The Texas Public Policy Foundation (TPPF), a conservative think tank, and student activism group Young Conservatives of Texas (YCT) have joined in court to sue the University of North Texas (UNT) in the hopes that a win can reduce tuition costs for students.
TPPF’s legal team, led by general counsel Robert Henneke, represents YCT in a lawsuit against UNT claiming that a provision within Texas’ Education Code that allows universities to set higher rates for out-of-state students violates the U.S. Constitution.
Specifically, federal law states that “an alien who is not lawfully present in the United States shall not be eligible on the basis of residence within a State (or a political subdivision) for any postsecondary education benefit unless a citizen or national of the United States is eligible for such a benefit.”
The Texas Education Code, on the other hand, sets different rates for Texans and non-Texans and also considers non-citizen aliens to be residents of Texas if they live in the state — and are therefore eligible for in-state tuition.
In other words, Texas law allows universities to provide the in-state tuition rate to illegal aliens, while federal law mandates that collegiate benefits for aliens should also be available for citizens in college. The plaintiffs call this an unconstitutional fault line and hope that a win in the lawsuit will effectively end out-of-state tuition.
“Federal law provides that all citizens must have access to at least the same level of educational benefits as such aliens,” the lawsuit reads, filed Monday.
“Because this state’s statute directly conflicts with federal law, it is preempted by, and thus unconstitutional under, the Supremacy Clause of the United States Constitution.”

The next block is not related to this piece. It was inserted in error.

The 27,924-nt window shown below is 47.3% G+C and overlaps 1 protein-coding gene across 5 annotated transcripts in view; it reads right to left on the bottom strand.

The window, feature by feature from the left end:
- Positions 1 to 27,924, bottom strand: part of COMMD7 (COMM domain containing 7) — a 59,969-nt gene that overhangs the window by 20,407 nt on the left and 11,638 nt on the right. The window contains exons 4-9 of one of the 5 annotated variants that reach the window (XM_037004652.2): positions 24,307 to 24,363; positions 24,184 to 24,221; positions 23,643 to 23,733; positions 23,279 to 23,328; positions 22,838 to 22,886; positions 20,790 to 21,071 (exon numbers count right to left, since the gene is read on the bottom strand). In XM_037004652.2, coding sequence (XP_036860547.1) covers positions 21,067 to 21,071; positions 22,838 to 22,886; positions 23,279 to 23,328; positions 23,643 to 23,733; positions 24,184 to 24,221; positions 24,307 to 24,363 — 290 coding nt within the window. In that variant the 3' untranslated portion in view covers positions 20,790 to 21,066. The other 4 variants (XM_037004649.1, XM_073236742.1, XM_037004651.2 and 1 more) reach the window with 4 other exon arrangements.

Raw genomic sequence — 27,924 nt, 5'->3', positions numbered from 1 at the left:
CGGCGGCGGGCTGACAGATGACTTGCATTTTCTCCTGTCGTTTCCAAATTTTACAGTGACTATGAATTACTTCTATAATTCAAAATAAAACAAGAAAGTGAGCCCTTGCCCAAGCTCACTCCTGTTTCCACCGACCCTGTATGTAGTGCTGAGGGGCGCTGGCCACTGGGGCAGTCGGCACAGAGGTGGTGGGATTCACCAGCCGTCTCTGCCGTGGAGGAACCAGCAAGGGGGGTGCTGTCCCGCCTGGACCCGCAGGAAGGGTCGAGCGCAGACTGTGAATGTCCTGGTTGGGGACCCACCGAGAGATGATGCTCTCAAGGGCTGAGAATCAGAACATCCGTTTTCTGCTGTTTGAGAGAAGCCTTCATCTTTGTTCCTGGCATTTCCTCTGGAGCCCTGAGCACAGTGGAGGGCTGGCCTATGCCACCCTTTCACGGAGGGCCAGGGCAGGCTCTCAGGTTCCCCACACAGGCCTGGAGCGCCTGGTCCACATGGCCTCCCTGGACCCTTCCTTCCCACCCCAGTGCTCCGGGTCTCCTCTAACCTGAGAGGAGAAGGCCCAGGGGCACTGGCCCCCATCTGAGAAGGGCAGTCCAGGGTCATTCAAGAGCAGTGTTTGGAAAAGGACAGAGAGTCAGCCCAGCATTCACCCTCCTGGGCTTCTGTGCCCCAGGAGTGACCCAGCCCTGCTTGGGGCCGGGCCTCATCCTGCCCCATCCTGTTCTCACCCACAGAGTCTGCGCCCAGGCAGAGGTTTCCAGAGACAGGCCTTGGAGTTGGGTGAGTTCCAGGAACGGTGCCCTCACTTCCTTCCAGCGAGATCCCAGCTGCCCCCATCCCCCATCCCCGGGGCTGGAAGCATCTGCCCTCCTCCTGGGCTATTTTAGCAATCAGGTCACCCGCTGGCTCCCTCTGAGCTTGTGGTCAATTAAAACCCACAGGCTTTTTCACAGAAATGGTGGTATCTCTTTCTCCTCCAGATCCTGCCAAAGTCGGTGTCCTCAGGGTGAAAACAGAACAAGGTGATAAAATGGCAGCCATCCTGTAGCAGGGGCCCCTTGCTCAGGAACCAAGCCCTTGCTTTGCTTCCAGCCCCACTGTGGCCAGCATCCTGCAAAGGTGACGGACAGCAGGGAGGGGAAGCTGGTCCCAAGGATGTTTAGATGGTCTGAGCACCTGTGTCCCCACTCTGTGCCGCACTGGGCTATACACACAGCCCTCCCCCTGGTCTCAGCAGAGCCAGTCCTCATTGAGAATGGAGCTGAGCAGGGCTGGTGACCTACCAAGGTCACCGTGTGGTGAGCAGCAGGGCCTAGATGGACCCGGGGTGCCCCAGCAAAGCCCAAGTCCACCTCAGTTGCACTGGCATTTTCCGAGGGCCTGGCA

Henneke emphasized that lower tuition, not immigration reform, is the goal of the case.
“Our focus has nothing to do with in-state tuition for illegal aliens. The focus of this case is on the high cost of higher education for all students, and here we have a specific example where out-of-state students under Texas law are being charged more,” Henneke said.
“This is one way to lessen the burden on students who are pursuing an education at the University of North Texas. And I think the better response to the complaint about the high cost of higher education is not to cancel debt but to prevent that debt from being incurred in the first place, and the only way we can do that is by making college less expensive.”
The lawsuit, filed in Denton County district court, requests a declaration that the provision within Texas code that sets different rates for out-of-state students is unconstitutional.
The suit does not ask for any declaration against the part of Texas code that determines resident status. A win for TPPF in the suit would set a legal precedent against out-of-state tuition in Texas, affecting all state universities and not just UNT.
The federal law only requires equity between residents and non-residents. With current code, the out-of-state rate would have to drop to $50 per credit hour — Texas’ current general tuition rate for public universities — to meet the federal requirement.
If the Texas legislature were to adjust the current specified general tuition rate of $50 per credit hour, potentially giving schools more authority over their rates, the lawsuit could yield an adverse effect if TPPF wins the declaration they seek. Texas universities could raise in-state tuition to offset losses instead of lowering out-of-state tuition. But for now, it’s specified in code.
The university estimates an average annual cost of attendance for Texas residents living on campus at $25,680, compared to $38,340 for out-of-state students. UNT’s tuition calculator estimates a tuition cost of $4,201 for undergraduate Texas residents taking 15 hours and $10,336.65 for undergraduate non-Texans.
Since service of the lawsuit is still pending, UNT has not yet filed an answer.
The offices of the UNT administrators named in the lawsuit did not respond for comment.
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